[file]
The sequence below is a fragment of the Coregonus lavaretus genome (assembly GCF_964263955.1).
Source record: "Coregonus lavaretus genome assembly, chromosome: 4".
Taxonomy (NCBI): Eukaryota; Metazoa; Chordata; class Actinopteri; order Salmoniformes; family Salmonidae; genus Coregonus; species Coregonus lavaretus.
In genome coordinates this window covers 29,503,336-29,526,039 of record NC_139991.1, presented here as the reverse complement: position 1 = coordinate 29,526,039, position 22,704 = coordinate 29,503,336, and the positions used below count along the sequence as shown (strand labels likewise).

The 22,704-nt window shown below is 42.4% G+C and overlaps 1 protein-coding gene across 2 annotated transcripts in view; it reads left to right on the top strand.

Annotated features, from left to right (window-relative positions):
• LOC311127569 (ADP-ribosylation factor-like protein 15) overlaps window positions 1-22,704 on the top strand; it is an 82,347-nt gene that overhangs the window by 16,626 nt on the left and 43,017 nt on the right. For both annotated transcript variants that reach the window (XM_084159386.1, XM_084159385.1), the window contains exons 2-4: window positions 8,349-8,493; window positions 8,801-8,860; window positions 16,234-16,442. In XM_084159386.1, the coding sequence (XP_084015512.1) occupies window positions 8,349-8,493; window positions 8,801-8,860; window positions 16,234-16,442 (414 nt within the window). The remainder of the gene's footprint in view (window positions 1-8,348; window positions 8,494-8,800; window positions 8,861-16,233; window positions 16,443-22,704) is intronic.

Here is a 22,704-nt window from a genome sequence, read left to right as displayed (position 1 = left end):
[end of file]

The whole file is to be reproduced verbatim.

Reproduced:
The sequence below is a fragment of the Coregonus lavaretus genome (assembly GCF_964263955.1).
Source record: "Coregonus lavaretus genome assembly, chromosome: 4".
Taxonomy (NCBI): Eukaryota; Metazoa; Chordata; class Actinopteri; order Salmoniformes; family Salmonidae; genus Coregonus; species Coregonus lavaretus.
In genome coordinates this window covers 29,503,336-29,526,039 of record NC_139991.1, presented here as the reverse complement: position 1 = coordinate 29,526,039, position 22,704 = coordinate 29,503,336, and the positions used below count along the sequence as shown (strand labels likewise).

The 22,704-nt window shown below is 42.4% G+C and overlaps 1 protein-coding gene across 2 annotated transcripts in view; it reads left to right on the top strand.

Annotated features, from left to right (window-relative positions):
• LOC311127569 (ADP-ribosylation factor-like protein 15) overlaps window positions 1-22,704 on the top strand; it is an 82,347-nt gene that overhangs the window by 16,626 nt on the left and 43,017 nt on the right. For both annotated transcript variants that reach the window (XM_084159386.1, XM_084159385.1), the window contains exons 2-4: window positions 8,349-8,493; window positions 8,801-8,860; window positions 16,234-16,442. In XM_084159386.1, the coding sequence (XP_084015512.1) occupies window positions 8,349-8,493; window positions 8,801-8,860; window positions 16,234-16,442 (414 nt within the window). The remainder of the gene's footprint in view (window positions 1-8,348; window positions 8,494-8,800; window positions 8,861-16,233; window positions 16,443-22,704) is intronic.

Here is a 22,704-nt window from a genome sequence, read left to right as displayed (position 1 = left end):